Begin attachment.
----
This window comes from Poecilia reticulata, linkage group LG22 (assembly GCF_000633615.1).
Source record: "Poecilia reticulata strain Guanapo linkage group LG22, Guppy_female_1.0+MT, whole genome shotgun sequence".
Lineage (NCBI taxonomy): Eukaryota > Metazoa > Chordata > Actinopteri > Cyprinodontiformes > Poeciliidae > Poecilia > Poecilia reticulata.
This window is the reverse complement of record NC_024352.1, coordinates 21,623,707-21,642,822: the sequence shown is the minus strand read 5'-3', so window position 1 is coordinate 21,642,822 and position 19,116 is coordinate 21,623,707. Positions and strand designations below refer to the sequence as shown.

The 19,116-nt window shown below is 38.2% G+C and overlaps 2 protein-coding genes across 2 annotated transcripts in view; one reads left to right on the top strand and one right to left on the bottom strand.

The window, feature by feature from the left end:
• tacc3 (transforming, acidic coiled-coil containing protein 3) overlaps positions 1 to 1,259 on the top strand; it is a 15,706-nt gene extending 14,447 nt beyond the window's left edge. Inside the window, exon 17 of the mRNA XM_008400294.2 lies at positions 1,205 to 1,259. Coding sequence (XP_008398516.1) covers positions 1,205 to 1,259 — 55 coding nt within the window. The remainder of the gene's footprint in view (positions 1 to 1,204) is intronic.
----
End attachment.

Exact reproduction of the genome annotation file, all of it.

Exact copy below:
This window comes from Poecilia reticulata, linkage group LG22 (assembly GCF_000633615.1).
Source record: "Poecilia reticulata strain Guanapo linkage group LG22, Guppy_female_1.0+MT, whole genome shotgun sequence".
Lineage (NCBI taxonomy): Eukaryota > Metazoa > Chordata > Actinopteri > Cyprinodontiformes > Poeciliidae > Poecilia > Poecilia reticulata.
This window is the reverse complement of record NC_024352.1, coordinates 21,623,707-21,642,822: the sequence shown is the minus strand read 5'-3', so window position 1 is coordinate 21,642,822 and position 19,116 is coordinate 21,623,707. Positions and strand designations below refer to the sequence as shown.

The 19,116-nt window shown below is 38.2% G+C and overlaps 2 protein-coding genes across 2 annotated transcripts in view; one reads left to right on the top strand and one right to left on the bottom strand.

The window, feature by feature from the left end:
• tacc3 (transforming, acidic coiled-coil containing protein 3) overlaps positions 1 to 1,259 on the top strand; it is a 15,706-nt gene extending 14,447 nt beyond the window's left edge. Inside the window, exon 17 of the mRNA XM_008400294.2 lies at positions 1,205 to 1,259. Coding sequence (XP_008398516.1) covers positions 1,205 to 1,259 — 55 coding nt within the window. The remainder of the gene's footprint in view (positions 1 to 1,204) is intronic.